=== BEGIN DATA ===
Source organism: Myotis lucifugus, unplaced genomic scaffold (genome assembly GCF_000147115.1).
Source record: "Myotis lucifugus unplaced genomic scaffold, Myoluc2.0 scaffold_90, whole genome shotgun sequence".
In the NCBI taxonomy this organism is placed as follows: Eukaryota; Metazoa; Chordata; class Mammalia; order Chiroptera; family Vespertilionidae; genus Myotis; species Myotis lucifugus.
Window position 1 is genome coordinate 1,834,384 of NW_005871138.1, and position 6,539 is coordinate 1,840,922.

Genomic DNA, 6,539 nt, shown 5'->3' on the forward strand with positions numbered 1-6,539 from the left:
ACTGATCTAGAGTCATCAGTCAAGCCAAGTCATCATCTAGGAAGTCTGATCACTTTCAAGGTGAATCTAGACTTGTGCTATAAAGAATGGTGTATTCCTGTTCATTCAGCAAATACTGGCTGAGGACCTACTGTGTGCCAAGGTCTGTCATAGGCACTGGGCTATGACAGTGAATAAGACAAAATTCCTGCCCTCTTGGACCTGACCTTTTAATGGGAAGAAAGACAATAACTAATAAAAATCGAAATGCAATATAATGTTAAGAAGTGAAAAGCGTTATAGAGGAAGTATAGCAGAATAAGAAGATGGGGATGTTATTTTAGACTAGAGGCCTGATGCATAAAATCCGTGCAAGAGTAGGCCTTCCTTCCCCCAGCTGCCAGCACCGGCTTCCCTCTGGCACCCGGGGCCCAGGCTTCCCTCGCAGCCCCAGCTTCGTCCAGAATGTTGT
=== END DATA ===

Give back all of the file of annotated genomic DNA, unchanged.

Source organism: Myotis lucifugus, unplaced genomic scaffold (genome assembly GCF_000147115.1).
Source record: "Myotis lucifugus unplaced genomic scaffold, Myoluc2.0 scaffold_90, whole genome shotgun sequence".
In the NCBI taxonomy this organism is placed as follows: Eukaryota; Metazoa; Chordata; class Mammalia; order Chiroptera; family Vespertilionidae; genus Myotis; species Myotis lucifugus.
Window position 1 is genome coordinate 1,834,384 of NW_005871138.1, and position 6,539 is coordinate 1,840,922.

Genomic DNA, 6,539 nt, shown 5'->3' on the forward strand with positions numbered 1-6,539 from the left:
ACTGATCTAGAGTCATCAGTCAAGCCAAGTCATCATCTAGGAAGTCTGATCACTTTCAAGGTGAATCTAGACTTGTGCTATAAAGAATGGTGTATTCCTGTTCATTCAGCAAATACTGGCTGAGGACCTACTGTGTGCCAAGGTCTGTCATAGGCACTGGGCTATGACAGTGAATAAGACAAAATTCCTGCCCTCTTGGACCTGACCTTTTAATGGGAAGAAAGACAATAACTAATAAAAATCGAAATGCAATATAATGTTAAGAAGTGAAAAGCGTTATAGAGGAAGTATAGCAGAATAAGAAGATGGGGATGTTATTTTAGACTAGAGGCCTGATGCATAAAATCCGTGCAAGAGTAGGCCTTCCTTCCCCCAGCTGCCAGCACCGGCTTCCCTCTGGCACCCGGGGCCCAGGCTTCCCTCGCAGCCCCAGCTTCGTCCAGAATGTTGT